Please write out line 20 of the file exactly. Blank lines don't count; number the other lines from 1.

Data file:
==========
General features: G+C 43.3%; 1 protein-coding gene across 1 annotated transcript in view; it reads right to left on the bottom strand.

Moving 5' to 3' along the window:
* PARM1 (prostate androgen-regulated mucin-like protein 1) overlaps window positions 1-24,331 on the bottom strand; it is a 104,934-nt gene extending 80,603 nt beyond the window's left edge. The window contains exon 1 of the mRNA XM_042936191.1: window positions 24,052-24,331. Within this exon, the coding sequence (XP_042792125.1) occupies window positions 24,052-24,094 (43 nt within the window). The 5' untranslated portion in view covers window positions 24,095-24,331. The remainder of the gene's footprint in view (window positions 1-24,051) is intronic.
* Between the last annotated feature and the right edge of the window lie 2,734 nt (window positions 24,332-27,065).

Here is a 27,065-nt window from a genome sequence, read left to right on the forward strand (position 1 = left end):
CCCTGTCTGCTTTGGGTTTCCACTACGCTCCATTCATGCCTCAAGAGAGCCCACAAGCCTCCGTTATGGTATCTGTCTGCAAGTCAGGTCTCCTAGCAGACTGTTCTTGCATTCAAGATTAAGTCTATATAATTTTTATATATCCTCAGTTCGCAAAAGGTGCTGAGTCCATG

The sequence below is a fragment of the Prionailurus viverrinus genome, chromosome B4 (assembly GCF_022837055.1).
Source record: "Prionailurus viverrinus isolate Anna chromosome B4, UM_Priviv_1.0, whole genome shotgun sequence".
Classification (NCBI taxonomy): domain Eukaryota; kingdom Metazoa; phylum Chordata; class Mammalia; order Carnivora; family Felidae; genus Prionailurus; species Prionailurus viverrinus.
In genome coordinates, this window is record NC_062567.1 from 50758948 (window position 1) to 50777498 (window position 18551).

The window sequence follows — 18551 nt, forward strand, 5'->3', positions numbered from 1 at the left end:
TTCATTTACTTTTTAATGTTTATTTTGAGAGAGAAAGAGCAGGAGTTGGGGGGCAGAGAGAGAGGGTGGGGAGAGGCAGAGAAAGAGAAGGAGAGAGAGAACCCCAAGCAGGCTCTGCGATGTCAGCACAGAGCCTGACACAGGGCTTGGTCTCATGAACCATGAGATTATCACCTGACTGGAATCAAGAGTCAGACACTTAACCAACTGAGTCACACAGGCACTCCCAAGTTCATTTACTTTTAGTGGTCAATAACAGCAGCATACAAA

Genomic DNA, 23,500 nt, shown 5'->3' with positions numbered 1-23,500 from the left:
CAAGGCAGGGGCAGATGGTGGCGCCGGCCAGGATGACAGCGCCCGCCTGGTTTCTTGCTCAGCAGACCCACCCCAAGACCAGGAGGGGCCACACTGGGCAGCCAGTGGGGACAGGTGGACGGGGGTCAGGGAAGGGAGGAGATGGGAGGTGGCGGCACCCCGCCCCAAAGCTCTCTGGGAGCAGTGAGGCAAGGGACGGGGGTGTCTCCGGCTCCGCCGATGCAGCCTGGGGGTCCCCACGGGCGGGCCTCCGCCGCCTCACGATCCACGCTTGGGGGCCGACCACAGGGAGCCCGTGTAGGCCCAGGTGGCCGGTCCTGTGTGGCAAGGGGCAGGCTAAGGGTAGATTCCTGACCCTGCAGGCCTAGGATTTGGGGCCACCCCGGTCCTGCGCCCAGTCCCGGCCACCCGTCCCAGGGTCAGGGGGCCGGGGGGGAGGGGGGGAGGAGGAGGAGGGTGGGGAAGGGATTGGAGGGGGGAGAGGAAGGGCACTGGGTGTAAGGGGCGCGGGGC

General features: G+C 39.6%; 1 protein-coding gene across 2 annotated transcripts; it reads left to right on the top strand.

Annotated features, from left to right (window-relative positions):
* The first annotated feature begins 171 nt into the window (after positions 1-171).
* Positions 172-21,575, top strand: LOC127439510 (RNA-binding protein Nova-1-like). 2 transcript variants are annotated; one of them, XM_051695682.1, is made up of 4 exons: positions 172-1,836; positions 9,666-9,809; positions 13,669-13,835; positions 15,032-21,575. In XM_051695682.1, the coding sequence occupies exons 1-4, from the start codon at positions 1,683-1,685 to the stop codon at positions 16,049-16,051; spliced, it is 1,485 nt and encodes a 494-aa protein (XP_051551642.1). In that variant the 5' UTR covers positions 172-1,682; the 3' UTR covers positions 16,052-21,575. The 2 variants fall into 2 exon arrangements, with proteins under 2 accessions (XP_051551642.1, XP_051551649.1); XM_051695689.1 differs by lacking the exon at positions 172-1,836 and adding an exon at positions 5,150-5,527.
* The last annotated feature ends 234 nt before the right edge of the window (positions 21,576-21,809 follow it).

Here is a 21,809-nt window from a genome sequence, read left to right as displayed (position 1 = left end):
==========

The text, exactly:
Here is a 21,809-nt window from a genome sequence, read left to right as displayed (position 1 = left end):